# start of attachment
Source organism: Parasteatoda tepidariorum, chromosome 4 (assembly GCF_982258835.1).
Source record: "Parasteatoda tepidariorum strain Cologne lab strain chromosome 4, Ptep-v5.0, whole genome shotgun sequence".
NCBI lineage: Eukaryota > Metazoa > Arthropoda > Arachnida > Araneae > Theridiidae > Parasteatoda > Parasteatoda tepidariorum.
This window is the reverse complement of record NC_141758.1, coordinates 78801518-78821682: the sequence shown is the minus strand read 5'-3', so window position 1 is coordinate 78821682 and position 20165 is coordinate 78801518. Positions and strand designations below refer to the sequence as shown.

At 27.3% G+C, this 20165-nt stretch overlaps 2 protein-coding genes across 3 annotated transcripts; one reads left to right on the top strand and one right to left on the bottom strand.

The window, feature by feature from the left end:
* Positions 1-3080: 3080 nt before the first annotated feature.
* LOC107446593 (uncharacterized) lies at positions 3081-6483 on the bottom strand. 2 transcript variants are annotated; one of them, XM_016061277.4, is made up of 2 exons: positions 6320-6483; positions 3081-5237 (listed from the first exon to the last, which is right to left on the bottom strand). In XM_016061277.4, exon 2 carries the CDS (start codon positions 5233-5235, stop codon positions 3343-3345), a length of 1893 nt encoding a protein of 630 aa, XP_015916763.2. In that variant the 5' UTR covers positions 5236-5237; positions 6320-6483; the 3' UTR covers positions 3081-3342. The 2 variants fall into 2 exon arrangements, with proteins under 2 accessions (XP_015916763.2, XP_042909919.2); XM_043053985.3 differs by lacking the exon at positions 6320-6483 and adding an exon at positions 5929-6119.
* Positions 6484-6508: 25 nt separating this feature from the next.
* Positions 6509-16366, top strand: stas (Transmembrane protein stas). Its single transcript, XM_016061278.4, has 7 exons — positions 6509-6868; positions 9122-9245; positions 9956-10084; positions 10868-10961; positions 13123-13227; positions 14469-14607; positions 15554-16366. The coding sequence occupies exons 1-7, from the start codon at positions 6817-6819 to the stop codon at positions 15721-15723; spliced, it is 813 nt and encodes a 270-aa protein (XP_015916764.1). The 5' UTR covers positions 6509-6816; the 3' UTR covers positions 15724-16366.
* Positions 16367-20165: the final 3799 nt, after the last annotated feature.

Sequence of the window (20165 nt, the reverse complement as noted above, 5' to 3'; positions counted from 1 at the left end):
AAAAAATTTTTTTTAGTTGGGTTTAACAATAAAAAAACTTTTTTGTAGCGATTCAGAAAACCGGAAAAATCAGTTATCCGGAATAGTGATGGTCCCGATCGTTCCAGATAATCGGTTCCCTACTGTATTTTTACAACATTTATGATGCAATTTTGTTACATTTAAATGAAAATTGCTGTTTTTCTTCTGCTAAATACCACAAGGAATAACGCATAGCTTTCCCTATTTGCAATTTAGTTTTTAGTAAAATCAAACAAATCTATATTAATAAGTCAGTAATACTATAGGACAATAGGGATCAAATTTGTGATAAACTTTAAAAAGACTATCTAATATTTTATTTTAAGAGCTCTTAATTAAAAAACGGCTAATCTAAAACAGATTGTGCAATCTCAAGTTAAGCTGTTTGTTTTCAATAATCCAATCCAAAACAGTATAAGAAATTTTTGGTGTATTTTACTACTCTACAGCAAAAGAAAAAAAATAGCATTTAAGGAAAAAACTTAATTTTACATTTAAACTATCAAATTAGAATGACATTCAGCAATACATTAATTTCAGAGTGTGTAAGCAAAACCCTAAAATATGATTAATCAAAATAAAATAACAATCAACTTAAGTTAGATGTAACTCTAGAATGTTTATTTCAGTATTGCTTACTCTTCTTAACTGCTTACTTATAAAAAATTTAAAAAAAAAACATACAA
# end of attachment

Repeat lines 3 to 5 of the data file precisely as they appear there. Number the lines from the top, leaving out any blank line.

NCBI lineage: Eukaryota > Metazoa > Arthropoda > Arachnida > Araneae > Theridiidae > Parasteatoda > Parasteatoda tepidariorum.
This window is the reverse complement of record NC_141758.1, coordinates 78801518-78821682: the sequence shown is the minus strand read 5'-3', so window position 1 is coordinate 78821682 and position 20165 is coordinate 78801518. Positions and strand designations below refer to the sequence as shown.

At 27.3% G+C, this 20165-nt stretch overlaps 2 protein-coding genes across 3 annotated transcripts; one reads left to right on the top strand and one right to left on the bottom strand.